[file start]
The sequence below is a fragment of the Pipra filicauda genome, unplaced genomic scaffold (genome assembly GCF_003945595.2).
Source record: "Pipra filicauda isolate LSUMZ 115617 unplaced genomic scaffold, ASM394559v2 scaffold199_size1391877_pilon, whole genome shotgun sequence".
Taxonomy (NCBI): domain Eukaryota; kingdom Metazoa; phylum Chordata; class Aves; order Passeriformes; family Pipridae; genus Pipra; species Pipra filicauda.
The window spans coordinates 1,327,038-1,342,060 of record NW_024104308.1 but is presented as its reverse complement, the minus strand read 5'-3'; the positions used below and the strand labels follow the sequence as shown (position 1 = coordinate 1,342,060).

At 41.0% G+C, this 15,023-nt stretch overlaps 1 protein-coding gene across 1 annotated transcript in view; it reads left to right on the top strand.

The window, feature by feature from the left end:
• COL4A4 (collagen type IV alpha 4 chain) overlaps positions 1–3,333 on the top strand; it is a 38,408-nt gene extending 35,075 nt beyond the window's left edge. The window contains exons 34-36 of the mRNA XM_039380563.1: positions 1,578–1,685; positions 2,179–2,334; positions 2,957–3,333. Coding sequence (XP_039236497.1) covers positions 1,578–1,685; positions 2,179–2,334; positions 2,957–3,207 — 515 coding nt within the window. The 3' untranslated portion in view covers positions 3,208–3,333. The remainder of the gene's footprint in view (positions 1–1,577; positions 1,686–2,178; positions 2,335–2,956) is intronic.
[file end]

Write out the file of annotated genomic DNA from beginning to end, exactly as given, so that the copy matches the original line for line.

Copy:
The sequence below is a fragment of the Pipra filicauda genome, unplaced genomic scaffold (genome assembly GCF_003945595.2).
Source record: "Pipra filicauda isolate LSUMZ 115617 unplaced genomic scaffold, ASM394559v2 scaffold199_size1391877_pilon, whole genome shotgun sequence".
Taxonomy (NCBI): domain Eukaryota; kingdom Metazoa; phylum Chordata; class Aves; order Passeriformes; family Pipridae; genus Pipra; species Pipra filicauda.
The window spans coordinates 1,327,038-1,342,060 of record NW_024104308.1 but is presented as its reverse complement, the minus strand read 5'-3'; the positions used below and the strand labels follow the sequence as shown (position 1 = coordinate 1,342,060).

At 41.0% G+C, this 15,023-nt stretch overlaps 1 protein-coding gene across 1 annotated transcript in view; it reads left to right on the top strand.

The window, feature by feature from the left end:
• COL4A4 (collagen type IV alpha 4 chain) overlaps positions 1–3,333 on the top strand; it is a 38,408-nt gene extending 35,075 nt beyond the window's left edge. The window contains exons 34-36 of the mRNA XM_039380563.1: positions 1,578–1,685; positions 2,179–2,334; positions 2,957–3,333. Coding sequence (XP_039236497.1) covers positions 1,578–1,685; positions 2,179–2,334; positions 2,957–3,207 — 515 coding nt within the window. The 3' untranslated portion in view covers positions 3,208–3,333. The remainder of the gene's footprint in view (positions 1–1,577; positions 1,686–2,178; positions 2,335–2,956) is intronic.